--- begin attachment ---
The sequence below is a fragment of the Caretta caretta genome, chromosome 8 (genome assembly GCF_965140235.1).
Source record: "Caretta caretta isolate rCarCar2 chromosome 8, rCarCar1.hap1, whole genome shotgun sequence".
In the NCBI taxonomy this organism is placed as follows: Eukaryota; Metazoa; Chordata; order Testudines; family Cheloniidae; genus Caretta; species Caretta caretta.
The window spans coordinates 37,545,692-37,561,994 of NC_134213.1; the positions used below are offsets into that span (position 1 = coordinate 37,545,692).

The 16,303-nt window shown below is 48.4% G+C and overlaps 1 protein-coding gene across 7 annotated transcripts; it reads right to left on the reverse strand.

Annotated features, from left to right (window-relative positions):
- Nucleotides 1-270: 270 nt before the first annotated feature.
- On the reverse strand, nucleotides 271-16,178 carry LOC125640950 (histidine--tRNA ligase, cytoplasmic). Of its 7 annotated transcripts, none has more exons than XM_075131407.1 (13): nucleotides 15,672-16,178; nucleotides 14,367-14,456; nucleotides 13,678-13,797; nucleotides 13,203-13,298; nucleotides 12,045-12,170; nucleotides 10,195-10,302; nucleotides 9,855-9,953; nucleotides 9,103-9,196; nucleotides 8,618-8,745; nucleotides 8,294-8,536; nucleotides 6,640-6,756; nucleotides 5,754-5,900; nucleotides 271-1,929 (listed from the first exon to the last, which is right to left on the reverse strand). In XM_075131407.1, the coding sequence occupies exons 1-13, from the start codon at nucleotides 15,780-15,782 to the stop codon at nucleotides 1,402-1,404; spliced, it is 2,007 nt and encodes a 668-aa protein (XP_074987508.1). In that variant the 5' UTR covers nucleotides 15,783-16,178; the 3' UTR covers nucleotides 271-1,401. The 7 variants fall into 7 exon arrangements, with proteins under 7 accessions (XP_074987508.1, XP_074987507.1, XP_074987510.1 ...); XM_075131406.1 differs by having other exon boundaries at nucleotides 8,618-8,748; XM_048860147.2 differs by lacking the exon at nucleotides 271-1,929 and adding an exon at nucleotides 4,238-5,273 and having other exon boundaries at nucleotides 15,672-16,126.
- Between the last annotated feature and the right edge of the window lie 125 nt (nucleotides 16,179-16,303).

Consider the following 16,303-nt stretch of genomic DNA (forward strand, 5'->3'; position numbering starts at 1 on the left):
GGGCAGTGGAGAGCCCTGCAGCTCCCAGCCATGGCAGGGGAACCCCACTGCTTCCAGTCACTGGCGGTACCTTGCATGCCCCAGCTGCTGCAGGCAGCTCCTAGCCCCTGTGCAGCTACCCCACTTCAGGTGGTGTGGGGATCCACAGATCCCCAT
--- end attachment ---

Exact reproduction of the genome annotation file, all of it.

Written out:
The sequence below is a fragment of the Caretta caretta genome, chromosome 8 (genome assembly GCF_965140235.1).
Source record: "Caretta caretta isolate rCarCar2 chromosome 8, rCarCar1.hap1, whole genome shotgun sequence".
In the NCBI taxonomy this organism is placed as follows: Eukaryota; Metazoa; Chordata; order Testudines; family Cheloniidae; genus Caretta; species Caretta caretta.
The window spans coordinates 37,545,692-37,561,994 of NC_134213.1; the positions used below are offsets into that span (position 1 = coordinate 37,545,692).

The 16,303-nt window shown below is 48.4% G+C and overlaps 1 protein-coding gene across 7 annotated transcripts; it reads right to left on the reverse strand.

Annotated features, from left to right (window-relative positions):
- Nucleotides 1-270: 270 nt before the first annotated feature.
- On the reverse strand, nucleotides 271-16,178 carry LOC125640950 (histidine--tRNA ligase, cytoplasmic). Of its 7 annotated transcripts, none has more exons than XM_075131407.1 (13): nucleotides 15,672-16,178; nucleotides 14,367-14,456; nucleotides 13,678-13,797; nucleotides 13,203-13,298; nucleotides 12,045-12,170; nucleotides 10,195-10,302; nucleotides 9,855-9,953; nucleotides 9,103-9,196; nucleotides 8,618-8,745; nucleotides 8,294-8,536; nucleotides 6,640-6,756; nucleotides 5,754-5,900; nucleotides 271-1,929 (listed from the first exon to the last, which is right to left on the reverse strand). In XM_075131407.1, the coding sequence occupies exons 1-13, from the start codon at nucleotides 15,780-15,782 to the stop codon at nucleotides 1,402-1,404; spliced, it is 2,007 nt and encodes a 668-aa protein (XP_074987508.1). In that variant the 5' UTR covers nucleotides 15,783-16,178; the 3' UTR covers nucleotides 271-1,401. The 7 variants fall into 7 exon arrangements, with proteins under 7 accessions (XP_074987508.1, XP_074987507.1, XP_074987510.1 ...); XM_075131406.1 differs by having other exon boundaries at nucleotides 8,618-8,748; XM_048860147.2 differs by lacking the exon at nucleotides 271-1,929 and adding an exon at nucleotides 4,238-5,273 and having other exon boundaries at nucleotides 15,672-16,126.
- Between the last annotated feature and the right edge of the window lie 125 nt (nucleotides 16,179-16,303).

Consider the following 16,303-nt stretch of genomic DNA (forward strand, 5'->3'; position numbering starts at 1 on the left):
GGGCAGTGGAGAGCCCTGCAGCTCCCAGCCATGGCAGGGGAACCCCACTGCTTCCAGTCACTGGCGGTACCTTGCATGCCCCAGCTGCTGCAGGCAGCTCCTAGCCCCTGTGCAGCTACCCCACTTCAGGTGGTGTGGGGATCCACAGATCCCCAT